Search tips
Search criteria 


Logo of nihpaAbout Author manuscriptsSubmit a manuscriptNIH Public Access; Author Manuscript; Accepted for publication in peer reviewed journal;
Bioorg Med Chem Lett. Author manuscript; available in PMC May 15, 2009.
Published in final edited form as:
PMCID: PMC2430868
Functionalization Of The 4,4-Difluoro-4-bora-3a,4a-diaza-s-indacene (BODIPY) Core
Lingling Li, Binh Nguyen, and Kevin Burgess
Department of Chemistry, Texas A & M University, Box 30012, College Station, TX 77842-3012 USA
The new BODIPY systems 1 and 2 were prepared then used as substrates to explore SNAr and F–B displacement reactions. Chloride was easily displaced from 1 by a piperidine/ester, methyl magnesium bromide selectively displaced fluoride, and cyanide could attack both sites. System 2 readily added soft nucleophiles to the electrophilic carbon atoms, providing a new method for bioconjugation of BODIPYs to proteins while also introducing a 19F probe.
BODIPY dyes are some of the most widely used fluorescent probes in biotechnology.1,2 They were first prepared in 1969,3 but developments relating to their syntheses and functionalization reactions are far from mature. In that regard, two of the most striking recent innovations in the literature are: (i) SNAr reactions of 3-chloro or 3,5-dichloro systems;4,5 and, (ii) nucleophilic displacement of fluoride atoms from boron.613 These studies, reported from other labs, typically feature compounds such as A and B. Hard nucleophiles were not explored for the SNAr substrates A, cyanide was not studied for either system, and no attempts have been made to use nucleophilic amino acid side-chains on proteins for the functionalization reactions.
An external file that holds a picture, illustration, etc.
Object name is nihms52896f8.jpg Object name is nihms52896f8.jpg
Work from our group involving BODIPY dyes has exposed different facets of both reaction types mentioned above. This communication focuses on BODIPYs 1 and 2 to illustrate those new issues. Compound 1 was used to introduce groups functionalized for bioconjugation, and to study cases in which nucleophilic displacement of F and SNAr reactions can compete. Compound 2 was used to illustrate how SNAr reactions in particular can be used to conjugate dyes to proteins while simultaneously changing the BODIPY core structure, its fluorescent properties, and enhancing its water solubility.
An external file that holds a picture, illustration, etc.
Object name is nihms52896f9.jpg Object name is nihms52896f9.jpg
Scheme 1 shows the synthesis developed for the 3,5-dichloroBODIPY 1. Academically, this follows a procedure similar to that already developed for the similar compound A14 but practically the physical properties of the materials and/or minor variations of the procedure made it possible to scale-up the syntheses to 5 grams with minimal chromatography.
Scheme 1
Scheme 1
Synthesis of the 3,5-dichloroBODIPY 1.
Displacement of the first of the two chlorines in 3,5- dichloroBODIPY 1 with a piperidine derivative occurs rapidly (Scheme 2). The second chlorine can be displaced using extended reaction times at elevated temperatures. This particular piperidine derivative was of interest because hydrolysis of the methyl ester would unmask two carboxylic acids that could be used for conjugation of this material to biomolecules.
Scheme 2
Scheme 2
Mono- and bis-substitution on BODIPY 1.
The transformations shown in Scheme 2 were predictable for this substrate in combination with a soft nucleophile. However, reactions of 1 with a harder nucleophile like methylmagnesium bromide could conceivably occur at either of the electrophilic sites. It transpired that displacement of the B–F bonds occurred most rapidly, allowing relatively clean production of the B-dimethylated compound 4. This could then be reacted with a piperidine derivative to give the SNAr product 5.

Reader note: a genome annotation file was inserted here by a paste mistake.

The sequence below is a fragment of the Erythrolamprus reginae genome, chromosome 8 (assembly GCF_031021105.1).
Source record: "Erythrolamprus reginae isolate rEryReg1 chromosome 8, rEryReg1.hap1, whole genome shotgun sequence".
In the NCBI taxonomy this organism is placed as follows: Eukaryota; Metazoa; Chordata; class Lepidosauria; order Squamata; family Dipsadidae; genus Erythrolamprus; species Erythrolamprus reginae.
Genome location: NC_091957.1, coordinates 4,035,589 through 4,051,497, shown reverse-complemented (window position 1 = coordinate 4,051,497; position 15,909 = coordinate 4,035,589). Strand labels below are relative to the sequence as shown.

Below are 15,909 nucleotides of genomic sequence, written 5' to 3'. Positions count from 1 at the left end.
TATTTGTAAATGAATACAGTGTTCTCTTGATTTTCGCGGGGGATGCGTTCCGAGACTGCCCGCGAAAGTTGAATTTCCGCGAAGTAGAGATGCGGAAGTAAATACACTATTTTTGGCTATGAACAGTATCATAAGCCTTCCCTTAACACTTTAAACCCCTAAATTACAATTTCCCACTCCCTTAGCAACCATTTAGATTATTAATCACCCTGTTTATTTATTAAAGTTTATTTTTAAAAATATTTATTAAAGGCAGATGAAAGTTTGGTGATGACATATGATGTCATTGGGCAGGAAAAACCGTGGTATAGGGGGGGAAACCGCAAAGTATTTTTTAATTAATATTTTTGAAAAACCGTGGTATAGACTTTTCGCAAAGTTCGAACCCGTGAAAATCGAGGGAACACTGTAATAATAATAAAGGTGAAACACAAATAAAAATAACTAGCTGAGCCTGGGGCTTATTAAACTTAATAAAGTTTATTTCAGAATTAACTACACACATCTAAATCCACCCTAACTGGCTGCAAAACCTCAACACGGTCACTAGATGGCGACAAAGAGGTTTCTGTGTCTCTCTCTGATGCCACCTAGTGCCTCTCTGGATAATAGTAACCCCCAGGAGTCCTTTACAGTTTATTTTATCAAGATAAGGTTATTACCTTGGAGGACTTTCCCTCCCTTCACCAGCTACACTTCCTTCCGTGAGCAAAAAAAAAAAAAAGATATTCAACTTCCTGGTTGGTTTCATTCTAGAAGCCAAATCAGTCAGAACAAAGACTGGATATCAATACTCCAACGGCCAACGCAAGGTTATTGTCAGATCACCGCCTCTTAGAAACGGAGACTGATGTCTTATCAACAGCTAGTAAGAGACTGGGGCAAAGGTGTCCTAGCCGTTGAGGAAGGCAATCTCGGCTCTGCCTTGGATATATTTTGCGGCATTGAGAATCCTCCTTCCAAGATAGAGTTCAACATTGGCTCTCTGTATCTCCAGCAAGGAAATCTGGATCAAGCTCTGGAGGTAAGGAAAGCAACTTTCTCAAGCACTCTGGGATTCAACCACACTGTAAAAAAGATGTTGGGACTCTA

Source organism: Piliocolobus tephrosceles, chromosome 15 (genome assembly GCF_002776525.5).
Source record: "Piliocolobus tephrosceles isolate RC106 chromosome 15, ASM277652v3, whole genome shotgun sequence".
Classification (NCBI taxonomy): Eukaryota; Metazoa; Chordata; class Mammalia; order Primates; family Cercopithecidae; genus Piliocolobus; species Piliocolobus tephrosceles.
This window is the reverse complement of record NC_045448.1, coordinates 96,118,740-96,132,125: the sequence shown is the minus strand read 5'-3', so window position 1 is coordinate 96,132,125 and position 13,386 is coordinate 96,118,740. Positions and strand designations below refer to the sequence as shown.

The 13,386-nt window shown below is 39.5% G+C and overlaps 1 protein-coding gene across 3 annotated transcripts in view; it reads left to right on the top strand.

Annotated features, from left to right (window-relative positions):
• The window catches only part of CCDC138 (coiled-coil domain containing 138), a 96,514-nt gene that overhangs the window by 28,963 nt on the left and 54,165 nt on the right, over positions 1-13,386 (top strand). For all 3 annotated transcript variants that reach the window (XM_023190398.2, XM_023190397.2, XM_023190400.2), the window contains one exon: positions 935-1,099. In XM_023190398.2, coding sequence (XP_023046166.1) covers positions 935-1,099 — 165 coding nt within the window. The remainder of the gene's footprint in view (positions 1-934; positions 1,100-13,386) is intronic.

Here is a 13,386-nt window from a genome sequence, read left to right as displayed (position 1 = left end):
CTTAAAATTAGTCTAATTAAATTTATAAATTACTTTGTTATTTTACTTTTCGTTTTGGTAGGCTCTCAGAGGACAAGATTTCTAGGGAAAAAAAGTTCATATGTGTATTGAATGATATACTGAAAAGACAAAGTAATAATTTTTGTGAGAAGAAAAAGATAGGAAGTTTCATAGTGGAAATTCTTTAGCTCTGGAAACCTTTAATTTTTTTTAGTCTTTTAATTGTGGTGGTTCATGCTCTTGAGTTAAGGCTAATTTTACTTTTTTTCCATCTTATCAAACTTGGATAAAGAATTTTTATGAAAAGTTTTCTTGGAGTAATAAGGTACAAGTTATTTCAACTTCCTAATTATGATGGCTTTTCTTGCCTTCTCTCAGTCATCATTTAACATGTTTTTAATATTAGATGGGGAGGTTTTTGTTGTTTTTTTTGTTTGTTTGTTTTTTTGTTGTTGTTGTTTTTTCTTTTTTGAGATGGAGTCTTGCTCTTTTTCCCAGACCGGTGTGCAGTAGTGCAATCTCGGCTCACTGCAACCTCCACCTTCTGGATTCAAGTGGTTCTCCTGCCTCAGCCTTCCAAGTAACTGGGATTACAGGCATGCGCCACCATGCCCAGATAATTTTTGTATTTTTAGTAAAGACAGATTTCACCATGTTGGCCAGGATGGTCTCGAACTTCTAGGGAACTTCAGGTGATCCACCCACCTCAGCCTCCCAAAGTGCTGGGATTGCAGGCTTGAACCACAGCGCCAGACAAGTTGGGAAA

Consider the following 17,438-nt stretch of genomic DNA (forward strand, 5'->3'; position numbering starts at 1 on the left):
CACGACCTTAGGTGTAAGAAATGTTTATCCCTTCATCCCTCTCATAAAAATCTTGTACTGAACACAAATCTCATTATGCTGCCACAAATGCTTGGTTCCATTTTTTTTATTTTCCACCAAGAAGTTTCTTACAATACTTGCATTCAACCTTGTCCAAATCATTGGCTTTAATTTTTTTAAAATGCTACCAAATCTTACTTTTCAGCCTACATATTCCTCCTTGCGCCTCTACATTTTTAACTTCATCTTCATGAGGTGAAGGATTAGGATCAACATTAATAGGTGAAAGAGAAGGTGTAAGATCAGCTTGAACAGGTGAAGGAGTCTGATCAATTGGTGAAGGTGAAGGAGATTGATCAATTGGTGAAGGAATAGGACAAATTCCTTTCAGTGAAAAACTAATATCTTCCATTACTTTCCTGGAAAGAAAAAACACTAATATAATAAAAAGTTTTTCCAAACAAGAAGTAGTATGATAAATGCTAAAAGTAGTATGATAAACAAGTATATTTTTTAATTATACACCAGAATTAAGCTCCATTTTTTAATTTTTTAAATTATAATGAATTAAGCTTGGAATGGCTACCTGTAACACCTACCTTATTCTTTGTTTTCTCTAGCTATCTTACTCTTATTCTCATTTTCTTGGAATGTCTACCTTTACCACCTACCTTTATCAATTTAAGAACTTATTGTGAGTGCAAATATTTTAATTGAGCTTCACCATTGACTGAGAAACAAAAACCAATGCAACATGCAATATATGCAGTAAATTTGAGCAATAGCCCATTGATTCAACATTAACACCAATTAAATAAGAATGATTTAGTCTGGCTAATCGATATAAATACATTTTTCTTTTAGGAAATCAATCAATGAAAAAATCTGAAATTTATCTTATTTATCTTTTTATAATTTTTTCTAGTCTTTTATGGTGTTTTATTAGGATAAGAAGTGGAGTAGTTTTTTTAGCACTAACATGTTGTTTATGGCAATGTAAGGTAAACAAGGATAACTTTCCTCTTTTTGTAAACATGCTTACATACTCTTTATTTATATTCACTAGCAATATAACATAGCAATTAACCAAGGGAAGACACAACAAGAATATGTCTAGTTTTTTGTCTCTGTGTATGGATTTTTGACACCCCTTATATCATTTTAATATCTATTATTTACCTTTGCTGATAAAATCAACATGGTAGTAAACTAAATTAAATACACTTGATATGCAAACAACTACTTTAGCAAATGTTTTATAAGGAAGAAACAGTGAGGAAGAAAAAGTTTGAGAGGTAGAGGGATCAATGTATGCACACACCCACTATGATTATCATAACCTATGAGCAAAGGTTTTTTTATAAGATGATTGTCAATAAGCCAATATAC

Cyanide is a softer anion than methylmagnesium bromide, but is harder than amines. The reaction of 3,5-dichloroBODIPY 1 with this nucleophile reflects this intermediate character. Displacement was achieved using Lewis acidic activation of trimethylsilyl cyanide (reactions of solubilized cyanide ions were less satisfactory). The reaction of 1 in the presence of tin tetrachloride occurred selectively at the carbon to give compound 6a, but boron trifluoride promoted both types of displacement reactions to give the tetracyanide 6b. Cyanide has been used in SNAr reactions occurring at the meso (or 8-position) of non-halogenated-BODIPY dyes,1517 but this is the first time that either mode of reactivity shown in Scheme 3 has been reported.
Scheme 3
Scheme 3
Syntheses of compounds 6 having cyanide substituents.
The Lewis-acid-mediated conditions described above were also applied to the aminated products 3. This led to the corresponding B-dicyanated compounds 7 (Scheme 4).
Scheme 4
Scheme 4
B–F displacements using cyanide anion in: a mono-; and, b diaminated BODIPY dyes.
Table 1 shows photophysical data for molecules 1 and 37. Several trends can be observed using the starting material 1 as a basis for comparison. Monoamination and diamination cause red-shifts in the fluorescence, reduced quantum yields, and peak broadening. The Stokes’ shift for 3a is high because the absorption maximum for this material is blue-shifted. The B-dimethylated compound 4 is spectroscopically similar to the parent 1 in all respects, and, just like 1 amination to give 5 blue-shifts the absorption maximum. Replacement of the 3,5-dichloro-substituents in 1 with cyanides gave the BF2 compound 6a and the B(CN)2-compound 6b. These changes did not significantly affect the wavelengths for the absorption or fluorescence maxima, but they did increase the quantum yields by a factor of 4 – 5. Again, monoamination and diamination caused red-shifts in the fluorescence, peak broadening, and reduced quantum yields.